Whatever Happened to LoJack?

Steve Kanaval |

LoJack.jpg

A year ago, LoJack Corporation (LOJN) was 3x larger than it is today, hovering then around a $150M valuation at its high in March 2014. After beating the streets earnings expectations today, it’s trading higher by 15% to $2.50 per share, but this is miniscule at $50M Market Cap compared to where it was. LoJack is now considered a Nano Cap company in the world of valuation, making filing costs and reporting in general just a hindrance, and leading many to ask – Why remain public?

The LoJack Heyday

As a public company, LoJack has been around a long time (since 1986), and at one point traded near $30 per share with growing sales. LoJack did lots of marketing, and got plenty of attention in Hollywood with good product placement in movies in the 90's. They even utilized brand awareness to create parallel products, secure and retrieve laptops in the tech industry. But ultimately, sales have never converted to a consistent share price – and a sale or delisting is likely.



I see shares as nothing more than a vehicle which allows management to have another currency to get paid versus a useful investment for portfolio managers or speculators. This reality holds true for many publicly traded stocks as they pass the growth stage in their business.

Companies Need to Reinvent Themselves or Die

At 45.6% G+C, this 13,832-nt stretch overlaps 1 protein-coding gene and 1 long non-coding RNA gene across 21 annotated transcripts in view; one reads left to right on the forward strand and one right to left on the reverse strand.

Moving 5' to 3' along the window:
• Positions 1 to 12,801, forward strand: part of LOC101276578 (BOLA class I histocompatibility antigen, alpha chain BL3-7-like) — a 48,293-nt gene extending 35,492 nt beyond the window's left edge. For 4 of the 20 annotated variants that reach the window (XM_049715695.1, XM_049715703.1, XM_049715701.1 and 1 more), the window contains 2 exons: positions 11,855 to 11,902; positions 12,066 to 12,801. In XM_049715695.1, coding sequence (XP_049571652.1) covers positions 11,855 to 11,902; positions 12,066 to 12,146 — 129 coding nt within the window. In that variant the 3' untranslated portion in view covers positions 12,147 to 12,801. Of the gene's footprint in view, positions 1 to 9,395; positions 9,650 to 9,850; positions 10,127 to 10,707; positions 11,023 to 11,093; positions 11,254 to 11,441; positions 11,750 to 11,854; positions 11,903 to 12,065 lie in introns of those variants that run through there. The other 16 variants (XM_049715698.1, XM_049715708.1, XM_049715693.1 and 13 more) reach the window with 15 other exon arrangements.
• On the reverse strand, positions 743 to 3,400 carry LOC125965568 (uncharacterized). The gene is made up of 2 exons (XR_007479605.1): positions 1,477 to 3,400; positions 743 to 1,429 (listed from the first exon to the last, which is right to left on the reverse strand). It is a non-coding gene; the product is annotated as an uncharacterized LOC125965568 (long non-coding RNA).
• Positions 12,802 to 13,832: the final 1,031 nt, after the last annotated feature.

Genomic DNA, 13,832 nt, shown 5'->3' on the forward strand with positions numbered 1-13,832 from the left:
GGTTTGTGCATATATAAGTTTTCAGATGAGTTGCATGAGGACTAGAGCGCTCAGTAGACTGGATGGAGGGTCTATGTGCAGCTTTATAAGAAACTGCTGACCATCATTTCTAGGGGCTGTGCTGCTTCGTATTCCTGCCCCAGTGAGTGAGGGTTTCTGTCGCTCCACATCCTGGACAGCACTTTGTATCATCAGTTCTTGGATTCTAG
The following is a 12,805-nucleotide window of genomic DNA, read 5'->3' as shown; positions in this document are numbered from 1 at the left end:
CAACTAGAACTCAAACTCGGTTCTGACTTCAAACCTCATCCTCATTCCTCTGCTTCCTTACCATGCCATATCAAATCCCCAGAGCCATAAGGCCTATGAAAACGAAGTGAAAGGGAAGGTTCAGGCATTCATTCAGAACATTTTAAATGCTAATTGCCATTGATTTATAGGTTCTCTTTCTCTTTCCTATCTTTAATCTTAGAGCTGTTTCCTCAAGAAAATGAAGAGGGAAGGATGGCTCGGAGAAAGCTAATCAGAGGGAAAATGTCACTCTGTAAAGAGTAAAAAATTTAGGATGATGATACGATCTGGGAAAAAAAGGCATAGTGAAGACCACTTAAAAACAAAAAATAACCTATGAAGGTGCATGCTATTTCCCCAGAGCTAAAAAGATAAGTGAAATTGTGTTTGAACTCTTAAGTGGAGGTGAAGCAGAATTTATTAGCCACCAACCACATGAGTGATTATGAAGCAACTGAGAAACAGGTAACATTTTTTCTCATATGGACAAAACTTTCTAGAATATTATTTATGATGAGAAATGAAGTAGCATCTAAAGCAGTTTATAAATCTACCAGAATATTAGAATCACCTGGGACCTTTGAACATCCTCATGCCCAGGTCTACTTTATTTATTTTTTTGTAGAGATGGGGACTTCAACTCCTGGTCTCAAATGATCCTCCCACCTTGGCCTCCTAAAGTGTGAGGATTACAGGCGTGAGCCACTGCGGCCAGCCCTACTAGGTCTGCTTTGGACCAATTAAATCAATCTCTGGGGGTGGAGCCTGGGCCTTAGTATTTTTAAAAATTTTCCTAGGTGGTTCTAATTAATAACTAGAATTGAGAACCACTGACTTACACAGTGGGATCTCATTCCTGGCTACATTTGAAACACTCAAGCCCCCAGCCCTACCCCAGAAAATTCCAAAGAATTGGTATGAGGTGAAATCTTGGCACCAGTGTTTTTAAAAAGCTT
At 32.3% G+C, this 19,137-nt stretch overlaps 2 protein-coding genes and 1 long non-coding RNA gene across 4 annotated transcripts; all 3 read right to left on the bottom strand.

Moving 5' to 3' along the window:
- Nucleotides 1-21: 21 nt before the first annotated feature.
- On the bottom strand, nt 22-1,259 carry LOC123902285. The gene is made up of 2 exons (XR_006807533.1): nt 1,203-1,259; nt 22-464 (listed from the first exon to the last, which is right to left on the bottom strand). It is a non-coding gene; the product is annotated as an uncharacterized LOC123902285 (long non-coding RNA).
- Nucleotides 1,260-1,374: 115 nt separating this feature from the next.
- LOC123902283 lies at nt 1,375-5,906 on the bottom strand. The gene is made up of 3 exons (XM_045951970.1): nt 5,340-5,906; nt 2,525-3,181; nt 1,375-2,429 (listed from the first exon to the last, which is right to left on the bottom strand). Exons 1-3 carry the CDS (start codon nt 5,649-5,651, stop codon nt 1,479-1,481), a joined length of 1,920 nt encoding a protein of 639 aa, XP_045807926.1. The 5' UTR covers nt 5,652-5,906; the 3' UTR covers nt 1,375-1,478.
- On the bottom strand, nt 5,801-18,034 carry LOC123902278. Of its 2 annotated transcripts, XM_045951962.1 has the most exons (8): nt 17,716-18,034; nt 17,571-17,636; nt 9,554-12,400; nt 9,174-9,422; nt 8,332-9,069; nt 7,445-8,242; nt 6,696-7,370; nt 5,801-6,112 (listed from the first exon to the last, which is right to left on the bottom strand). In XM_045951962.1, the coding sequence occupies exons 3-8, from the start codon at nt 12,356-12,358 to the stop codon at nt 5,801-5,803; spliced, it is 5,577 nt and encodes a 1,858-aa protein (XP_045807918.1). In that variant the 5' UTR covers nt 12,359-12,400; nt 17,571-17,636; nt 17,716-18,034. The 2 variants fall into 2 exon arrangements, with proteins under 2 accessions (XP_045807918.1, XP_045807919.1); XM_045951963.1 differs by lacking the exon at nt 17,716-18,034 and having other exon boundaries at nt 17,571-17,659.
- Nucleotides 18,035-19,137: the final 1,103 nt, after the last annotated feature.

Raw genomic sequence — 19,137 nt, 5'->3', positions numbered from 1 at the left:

Market watchers in the security space had higher hopes for LoJack back in February 2014, after shares had a solid Q1 and seemingly had a new influx of investors hoping the managers could utilize the brand and create some profitable product lines to add to the core business.However, this never happened, and the stock spent the next year-and-a-half falling to lows near $2.00. It makes the last two years nothing more than a huge waste of time and money for a portfolio manager who asks management - will anyone make money here besides you?

What happened to LoJack is what happens to many public companies - they create revenues, but not margins - and at $30 million in sales and fully engaged in a downsizing, the company has few options as we head into another year of doing nothing but paying managers. 

Being a public company is a tricky business, but it is also a useful vehicle once you learn the system. In the case of LoJack, it seems management is just pushing the peanut down the road,and has lost what is important for a public company - concern for shareholder value.

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